### ELECTRICAL CONTACTS

One of the greatest advantages of superconductors is their ability to carry large currents through small areas. A major problem however, is getting the current in and out. Consider a large water main for a major metropolitan city. If the ends of the pipe were small and difficult to attach, the limiting factor would be the connecting pipes not the main. This can be a significant problem with superconductors. They may have very high current densities, but if there is too much resistance in the electrical contacts the current flow will cause heating at the contacts. Power dissipation as heat is equal to the current flow multiplied by the voltage drop. Since superconductivity exists only at low temperatures, this heating causes easy flow of electrical current to be limited. Attaching contact leads to bulk superconductors can be difficult. Many commercially produced superconductors can by purchased with electrical leads already attached. The contact resistance of commercial superconductors are usually superior to contacts that are made in a high school lab.

One method for attaching contact leads to your superconductor requires small gauge silver or copper wire and electrical silver paint. These items are readily available at any electronic supply store. By attaching the leads to the sample with the silver paint as shown in Figure (17) you should have a good four point probe. If the contact resistance is too high, scrape the silver paint away and then try resintering the sample by annealing it again in your oven. When a simple measurement of electrical resistance is made by a two probe connection, you unintentionally also measure the resistance of the contact points. In a normal conductor the resistance of the contact points is relatively small compared to the resistance of the conductor. However, when measuring the resistance of a superconductor, which has very low or no resistance, the contact resistance is very significant.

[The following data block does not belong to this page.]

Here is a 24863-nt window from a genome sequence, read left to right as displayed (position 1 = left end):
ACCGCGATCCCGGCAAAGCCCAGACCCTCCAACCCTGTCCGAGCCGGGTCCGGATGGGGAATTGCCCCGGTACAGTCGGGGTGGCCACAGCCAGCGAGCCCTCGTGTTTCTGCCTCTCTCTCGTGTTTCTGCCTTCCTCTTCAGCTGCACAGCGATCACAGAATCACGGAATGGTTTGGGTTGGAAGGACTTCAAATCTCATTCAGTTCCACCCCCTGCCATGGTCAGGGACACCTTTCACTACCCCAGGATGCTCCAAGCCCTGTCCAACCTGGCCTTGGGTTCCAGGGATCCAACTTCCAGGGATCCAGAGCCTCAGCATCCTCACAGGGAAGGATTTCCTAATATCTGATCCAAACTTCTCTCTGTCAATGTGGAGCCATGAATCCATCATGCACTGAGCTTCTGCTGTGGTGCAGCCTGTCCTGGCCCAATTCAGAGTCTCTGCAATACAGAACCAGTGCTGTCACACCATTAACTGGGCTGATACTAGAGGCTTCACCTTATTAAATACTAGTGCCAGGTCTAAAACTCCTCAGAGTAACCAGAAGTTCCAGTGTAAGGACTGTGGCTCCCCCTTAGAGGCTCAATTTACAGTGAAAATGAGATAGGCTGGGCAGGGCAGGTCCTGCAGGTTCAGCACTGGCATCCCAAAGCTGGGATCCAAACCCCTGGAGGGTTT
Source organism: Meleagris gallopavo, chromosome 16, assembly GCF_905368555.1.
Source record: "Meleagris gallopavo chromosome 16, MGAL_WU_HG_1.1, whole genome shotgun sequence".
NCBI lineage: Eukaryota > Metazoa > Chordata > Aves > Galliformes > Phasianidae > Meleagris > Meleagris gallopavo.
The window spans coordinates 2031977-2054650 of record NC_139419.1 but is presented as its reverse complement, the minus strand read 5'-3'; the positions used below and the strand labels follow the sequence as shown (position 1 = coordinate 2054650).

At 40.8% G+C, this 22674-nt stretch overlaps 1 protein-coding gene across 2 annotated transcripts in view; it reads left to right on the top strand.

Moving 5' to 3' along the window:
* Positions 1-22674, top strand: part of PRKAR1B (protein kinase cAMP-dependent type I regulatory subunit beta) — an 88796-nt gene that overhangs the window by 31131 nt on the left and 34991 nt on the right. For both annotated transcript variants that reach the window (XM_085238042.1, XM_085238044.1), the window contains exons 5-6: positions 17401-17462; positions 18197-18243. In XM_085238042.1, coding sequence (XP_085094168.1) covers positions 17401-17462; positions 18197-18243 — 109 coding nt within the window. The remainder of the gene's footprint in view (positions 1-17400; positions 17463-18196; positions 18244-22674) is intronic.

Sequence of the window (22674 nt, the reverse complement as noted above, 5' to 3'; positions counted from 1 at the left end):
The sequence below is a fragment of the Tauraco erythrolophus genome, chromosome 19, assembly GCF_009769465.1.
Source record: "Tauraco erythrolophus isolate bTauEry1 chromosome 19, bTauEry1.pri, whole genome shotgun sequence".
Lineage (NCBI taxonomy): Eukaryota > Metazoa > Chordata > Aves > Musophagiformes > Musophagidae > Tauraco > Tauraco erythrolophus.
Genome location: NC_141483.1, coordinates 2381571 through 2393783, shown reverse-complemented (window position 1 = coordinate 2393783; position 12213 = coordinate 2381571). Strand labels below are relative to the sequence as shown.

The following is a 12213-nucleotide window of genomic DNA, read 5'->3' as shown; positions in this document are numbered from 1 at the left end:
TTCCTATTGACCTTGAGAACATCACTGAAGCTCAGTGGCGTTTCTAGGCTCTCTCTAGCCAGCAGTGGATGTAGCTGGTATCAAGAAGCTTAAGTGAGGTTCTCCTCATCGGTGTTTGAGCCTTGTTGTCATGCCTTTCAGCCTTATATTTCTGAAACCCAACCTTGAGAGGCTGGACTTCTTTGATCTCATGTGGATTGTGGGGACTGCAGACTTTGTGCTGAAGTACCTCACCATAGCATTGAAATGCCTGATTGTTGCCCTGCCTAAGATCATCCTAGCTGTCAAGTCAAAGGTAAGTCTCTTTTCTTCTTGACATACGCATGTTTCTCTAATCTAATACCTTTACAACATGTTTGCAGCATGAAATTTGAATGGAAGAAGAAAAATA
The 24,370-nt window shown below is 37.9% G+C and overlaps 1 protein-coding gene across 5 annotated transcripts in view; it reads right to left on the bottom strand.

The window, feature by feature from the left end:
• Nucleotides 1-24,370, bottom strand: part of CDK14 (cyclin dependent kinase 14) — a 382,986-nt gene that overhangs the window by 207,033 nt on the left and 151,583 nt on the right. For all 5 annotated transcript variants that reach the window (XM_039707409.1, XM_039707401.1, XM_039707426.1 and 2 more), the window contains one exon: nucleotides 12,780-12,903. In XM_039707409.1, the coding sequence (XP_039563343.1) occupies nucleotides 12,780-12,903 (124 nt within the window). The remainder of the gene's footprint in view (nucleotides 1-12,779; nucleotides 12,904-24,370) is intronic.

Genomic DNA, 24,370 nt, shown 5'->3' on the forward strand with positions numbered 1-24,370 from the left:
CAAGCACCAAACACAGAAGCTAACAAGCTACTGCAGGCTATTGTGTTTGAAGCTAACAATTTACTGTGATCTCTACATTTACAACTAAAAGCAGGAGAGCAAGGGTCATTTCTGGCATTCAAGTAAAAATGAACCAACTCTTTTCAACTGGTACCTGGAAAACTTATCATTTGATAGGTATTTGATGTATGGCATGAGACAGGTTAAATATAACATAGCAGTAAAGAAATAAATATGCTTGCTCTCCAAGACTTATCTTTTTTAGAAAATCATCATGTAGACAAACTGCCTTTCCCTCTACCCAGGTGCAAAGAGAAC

The effect of the contact resistance can be diminished by the use of a four point probe. Figure (17) shows a four point probe attached to a superconducting sample. A constant current flows through the wires labeled C and C. A power supply capable of providing 0.5 amperes is needed. If an ammeter is not built into the power supply an ammeter should be wired into the circuit to monitor the current flow.

If there is any resistance in the sample, a voltage drop will occur between the contact points of current leads as the current spreads and flows. Wires V and Vare connected to a digital volt meter to detect any voltage drop between their contact points. If these two contacts are physically removed from the current contacts (wires labeled C and C), the resistance of the superconductor between wires V and V is the ratio of the voltage to the output current of the power supply, according to Ohm's Law V=IR. If wires V and Vcontact wires C and C, the measured resistance R is the sum of the sample resistance and the two contact resistances.

```

```
```[NEXT SECTION]   [BACK]   [CONTENTS]    [HOME PAGE]
```
Date posted 04/01/96 (ktb)